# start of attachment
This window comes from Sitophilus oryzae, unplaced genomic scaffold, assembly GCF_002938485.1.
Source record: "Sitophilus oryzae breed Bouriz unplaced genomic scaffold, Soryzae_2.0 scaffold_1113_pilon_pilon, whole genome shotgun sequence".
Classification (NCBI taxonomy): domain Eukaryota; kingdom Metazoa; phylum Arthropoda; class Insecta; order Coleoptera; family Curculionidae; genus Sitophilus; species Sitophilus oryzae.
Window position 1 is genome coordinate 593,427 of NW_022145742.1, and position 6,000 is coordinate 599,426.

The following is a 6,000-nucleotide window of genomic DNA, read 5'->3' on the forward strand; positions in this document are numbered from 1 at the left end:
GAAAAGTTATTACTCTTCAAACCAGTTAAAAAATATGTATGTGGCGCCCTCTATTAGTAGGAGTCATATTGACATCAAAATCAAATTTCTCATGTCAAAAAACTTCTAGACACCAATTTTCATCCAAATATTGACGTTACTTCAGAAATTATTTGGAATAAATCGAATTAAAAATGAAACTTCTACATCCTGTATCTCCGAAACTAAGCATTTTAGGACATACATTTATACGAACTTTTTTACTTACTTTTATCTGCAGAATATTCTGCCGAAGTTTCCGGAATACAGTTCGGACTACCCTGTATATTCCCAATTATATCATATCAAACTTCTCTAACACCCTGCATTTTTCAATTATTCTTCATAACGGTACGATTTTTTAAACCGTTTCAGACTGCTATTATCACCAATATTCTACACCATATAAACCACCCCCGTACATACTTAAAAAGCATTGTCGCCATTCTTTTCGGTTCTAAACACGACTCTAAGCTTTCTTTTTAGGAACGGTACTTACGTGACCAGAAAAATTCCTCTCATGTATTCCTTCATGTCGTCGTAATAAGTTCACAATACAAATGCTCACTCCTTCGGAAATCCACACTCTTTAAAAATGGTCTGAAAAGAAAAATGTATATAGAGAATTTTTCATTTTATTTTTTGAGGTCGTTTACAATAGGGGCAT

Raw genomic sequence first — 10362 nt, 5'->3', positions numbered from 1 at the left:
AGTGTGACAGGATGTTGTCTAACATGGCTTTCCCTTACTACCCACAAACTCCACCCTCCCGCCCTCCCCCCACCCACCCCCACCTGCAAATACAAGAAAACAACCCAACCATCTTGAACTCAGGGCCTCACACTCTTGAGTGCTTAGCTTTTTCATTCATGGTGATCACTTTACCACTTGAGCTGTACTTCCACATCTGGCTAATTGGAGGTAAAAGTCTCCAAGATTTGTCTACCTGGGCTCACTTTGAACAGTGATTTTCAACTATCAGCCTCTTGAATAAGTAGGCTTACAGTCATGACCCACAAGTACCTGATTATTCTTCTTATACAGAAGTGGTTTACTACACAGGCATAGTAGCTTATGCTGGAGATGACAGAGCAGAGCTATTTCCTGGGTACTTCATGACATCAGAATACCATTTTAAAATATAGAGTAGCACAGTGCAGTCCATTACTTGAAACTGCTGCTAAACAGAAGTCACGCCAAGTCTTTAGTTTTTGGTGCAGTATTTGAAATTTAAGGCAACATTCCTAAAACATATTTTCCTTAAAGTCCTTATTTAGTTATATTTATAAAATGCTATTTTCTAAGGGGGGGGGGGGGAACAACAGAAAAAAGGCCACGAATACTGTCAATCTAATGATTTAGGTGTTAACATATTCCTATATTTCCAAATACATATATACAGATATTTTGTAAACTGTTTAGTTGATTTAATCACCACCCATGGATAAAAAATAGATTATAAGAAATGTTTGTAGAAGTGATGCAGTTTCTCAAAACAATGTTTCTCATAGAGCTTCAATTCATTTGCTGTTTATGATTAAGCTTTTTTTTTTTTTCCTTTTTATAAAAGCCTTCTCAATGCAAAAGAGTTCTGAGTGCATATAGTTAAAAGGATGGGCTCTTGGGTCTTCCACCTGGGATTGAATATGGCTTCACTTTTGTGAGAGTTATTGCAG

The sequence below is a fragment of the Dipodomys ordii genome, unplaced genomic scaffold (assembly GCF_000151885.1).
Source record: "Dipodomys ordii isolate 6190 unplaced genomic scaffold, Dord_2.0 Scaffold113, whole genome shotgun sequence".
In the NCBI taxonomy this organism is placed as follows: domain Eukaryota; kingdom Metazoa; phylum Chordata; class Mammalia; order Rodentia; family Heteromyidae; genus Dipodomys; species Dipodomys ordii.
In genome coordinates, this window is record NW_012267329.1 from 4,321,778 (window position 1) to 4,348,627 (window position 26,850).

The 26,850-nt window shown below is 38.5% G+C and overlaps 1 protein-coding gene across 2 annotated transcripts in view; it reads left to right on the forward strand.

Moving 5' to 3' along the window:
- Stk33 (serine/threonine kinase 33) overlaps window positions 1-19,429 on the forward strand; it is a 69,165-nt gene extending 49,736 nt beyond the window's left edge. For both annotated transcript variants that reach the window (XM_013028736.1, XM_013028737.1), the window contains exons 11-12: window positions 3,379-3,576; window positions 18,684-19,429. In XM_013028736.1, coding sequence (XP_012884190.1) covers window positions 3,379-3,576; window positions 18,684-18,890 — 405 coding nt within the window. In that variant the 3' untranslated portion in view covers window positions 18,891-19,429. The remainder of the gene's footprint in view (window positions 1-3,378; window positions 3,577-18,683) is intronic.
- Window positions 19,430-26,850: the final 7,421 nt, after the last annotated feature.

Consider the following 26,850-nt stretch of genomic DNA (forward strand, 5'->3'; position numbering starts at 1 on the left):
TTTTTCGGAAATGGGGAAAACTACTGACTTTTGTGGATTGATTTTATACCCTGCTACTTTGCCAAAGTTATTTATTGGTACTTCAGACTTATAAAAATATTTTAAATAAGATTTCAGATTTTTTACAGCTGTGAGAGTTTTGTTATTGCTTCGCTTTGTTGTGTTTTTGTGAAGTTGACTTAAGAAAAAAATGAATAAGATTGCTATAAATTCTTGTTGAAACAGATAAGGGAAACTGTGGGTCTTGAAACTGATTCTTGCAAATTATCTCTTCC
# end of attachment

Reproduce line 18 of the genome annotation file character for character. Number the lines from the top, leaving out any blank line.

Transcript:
TTTTTCGGAAATGGGGAAAACTACTGACTTTTGTGGATTGATTTTATACCCTGCTACTTTGCCAAAGTTATTTATTGGTACTTCAGACTTATAAAAATATTTTAAATAAGATTTCAGATTTTTTACAGCTGTGAGAGTTTTGTTATTGCTTCGCTTTGTTGTGTTTTTGTGAAGTTGACTTAAGAAAAAAATGAATAAGATTGCTATAAATTCTTGTTGAAACAGATAAGGGAAACTGTGGGTCTTGAAACTGATTCTTGCAAATTATCTCTTCC